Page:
A couple of months ago I went on a nostalgic trip to my primary school. It wasn’t a special occasion, I had just written an article about my past and got an urge to go to see it again. I was one of the first pupils in the building being there on the day it opened in 1956 and leaving in 1961 for grammar school. I did get to go home at the end of each day, so that was cool.

The first thing that hit me was the size of the place, it has probably more than doubled with an increased footprint and an additional storey. The second thing was the teaching methods.

In my day we sat on chairs at tables with forty-two pupils to a class and did formal hour-long lessons, the only variation being PE, sport and music. Music was in the hall where we would sing folk songs with the teacher accompanying us on the piano although now and again we were issued with recorders to play. As Elvis Presley, Chuck Berry, Jerry Lee Lewis or even Tommy Steele didn’t utilise that particular instrument on any of their records it seemed totally irrelevant to us, we might just as well have been given a sackbut. Imagine my surprise then when I was shown into a classroom with no chairs but about a dozen children standing in a circle playing brightly coloured trombones! The headteacher, Mrs Mackenzie – she is about half my age but I still can’t bring myself to use her first name, it’s just not what you do with teachers – told me that the tuition for this activity was provided by musicians from Opera North.

The school in question is Richmond Hill Academy, or County Primary as it was back in the mists of time, which is not in the most salubrious part of the city, but I must say that the area is better than the slums round about in which I was brought up. Were it not for schemes like this then I doubt that many, if any, of the pupils would have known the joy of playing an instrument and have a chance of a productive leisure pursuit or, who knows, even a musical career.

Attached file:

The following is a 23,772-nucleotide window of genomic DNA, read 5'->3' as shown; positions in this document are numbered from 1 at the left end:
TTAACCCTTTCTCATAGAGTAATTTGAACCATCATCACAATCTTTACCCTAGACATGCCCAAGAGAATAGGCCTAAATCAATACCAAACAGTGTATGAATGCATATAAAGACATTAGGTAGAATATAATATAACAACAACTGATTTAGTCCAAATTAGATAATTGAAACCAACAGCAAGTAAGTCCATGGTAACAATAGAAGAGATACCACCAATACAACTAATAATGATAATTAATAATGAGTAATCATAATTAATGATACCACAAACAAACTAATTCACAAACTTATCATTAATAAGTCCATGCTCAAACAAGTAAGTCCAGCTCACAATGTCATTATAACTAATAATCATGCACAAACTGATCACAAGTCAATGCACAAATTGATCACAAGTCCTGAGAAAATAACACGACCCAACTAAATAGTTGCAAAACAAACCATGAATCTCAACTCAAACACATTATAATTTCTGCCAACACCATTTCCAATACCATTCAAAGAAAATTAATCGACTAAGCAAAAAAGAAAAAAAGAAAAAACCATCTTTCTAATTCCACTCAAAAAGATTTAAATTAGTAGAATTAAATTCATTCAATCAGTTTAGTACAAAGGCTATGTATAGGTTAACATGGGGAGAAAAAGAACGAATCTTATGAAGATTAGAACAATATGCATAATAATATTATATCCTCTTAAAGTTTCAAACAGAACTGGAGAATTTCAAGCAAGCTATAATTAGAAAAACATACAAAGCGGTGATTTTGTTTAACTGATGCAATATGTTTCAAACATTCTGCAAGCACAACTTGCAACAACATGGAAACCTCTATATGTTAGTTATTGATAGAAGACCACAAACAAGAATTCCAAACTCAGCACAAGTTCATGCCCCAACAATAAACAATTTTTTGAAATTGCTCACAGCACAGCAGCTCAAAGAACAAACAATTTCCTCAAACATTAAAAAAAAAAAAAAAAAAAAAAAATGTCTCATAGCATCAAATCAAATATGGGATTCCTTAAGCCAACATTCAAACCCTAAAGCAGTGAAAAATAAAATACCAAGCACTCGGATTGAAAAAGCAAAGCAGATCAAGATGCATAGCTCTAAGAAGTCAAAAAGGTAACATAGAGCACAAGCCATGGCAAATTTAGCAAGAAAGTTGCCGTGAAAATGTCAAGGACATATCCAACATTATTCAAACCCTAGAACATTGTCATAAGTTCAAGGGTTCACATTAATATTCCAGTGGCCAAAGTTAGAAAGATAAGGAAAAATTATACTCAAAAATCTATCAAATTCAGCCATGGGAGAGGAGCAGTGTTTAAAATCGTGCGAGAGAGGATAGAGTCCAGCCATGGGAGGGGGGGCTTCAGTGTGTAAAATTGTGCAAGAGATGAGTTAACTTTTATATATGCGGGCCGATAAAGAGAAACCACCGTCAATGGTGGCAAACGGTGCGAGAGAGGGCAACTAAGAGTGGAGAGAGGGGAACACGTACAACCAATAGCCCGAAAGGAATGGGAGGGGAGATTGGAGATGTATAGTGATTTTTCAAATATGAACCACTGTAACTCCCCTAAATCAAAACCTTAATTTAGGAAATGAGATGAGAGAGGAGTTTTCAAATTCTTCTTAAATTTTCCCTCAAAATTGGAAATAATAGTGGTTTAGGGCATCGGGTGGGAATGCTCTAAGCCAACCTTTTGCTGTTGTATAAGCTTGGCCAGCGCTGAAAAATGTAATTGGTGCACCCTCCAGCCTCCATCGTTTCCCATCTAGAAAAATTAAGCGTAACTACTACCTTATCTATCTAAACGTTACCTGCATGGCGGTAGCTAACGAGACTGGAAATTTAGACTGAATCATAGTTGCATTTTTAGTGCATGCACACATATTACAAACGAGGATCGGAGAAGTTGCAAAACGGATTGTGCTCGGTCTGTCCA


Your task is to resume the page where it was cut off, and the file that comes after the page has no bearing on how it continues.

Richmond Hill Academy is one of several educational institutions which are benefitting from Let Music Inspire a part of In Harmony Opera North and seeing the joy and sheer triumph on the children’s faces when they managed to turn out a tune, was brilliant. I was told that they were all beginners which made it even more astonishing.

Each week over 1,800 pupils’ lives are being enriched in this way in six schools throughout east and south Leeds with more signing up all the time. The latest is The Stephen Longfellow Academy which works with students of all ages and backgrounds who have found it difficult to maintain a full-time place in mainstream education.

Alright, you know where this is going. I would not dream of telling you what to do with your money over the Christmas period and beyond, but merely ask that you give some consideration to making a donation to this worthwhile charity, who knows, I might just have seen the future brass section of the Orchestra of Opera North.

It is up to you, obviously, how much or little you give but here are some examples of what various sums could provide:

£15 – a year’s worth of music books

£50 – a set of percussion for a class

£150 – one child with their own clarinet

£500 – transport for 50 children to perform in concert

£25 – a set of ear defenders for a parent. Sorry, that was me being mischievous, looks like another trip to the headteacher’s office!

If you would like to contribute to this method of instilling a feeling of wellbeing and confidence into our young people, please go to https://www.operanorth.co.uk/support-us/donate or ring Opera North on 0113 223 3553. I am sure that the children will thank you for it. I will.

Now, where is that tissue paper and comb?

All photographs provided by Opera North

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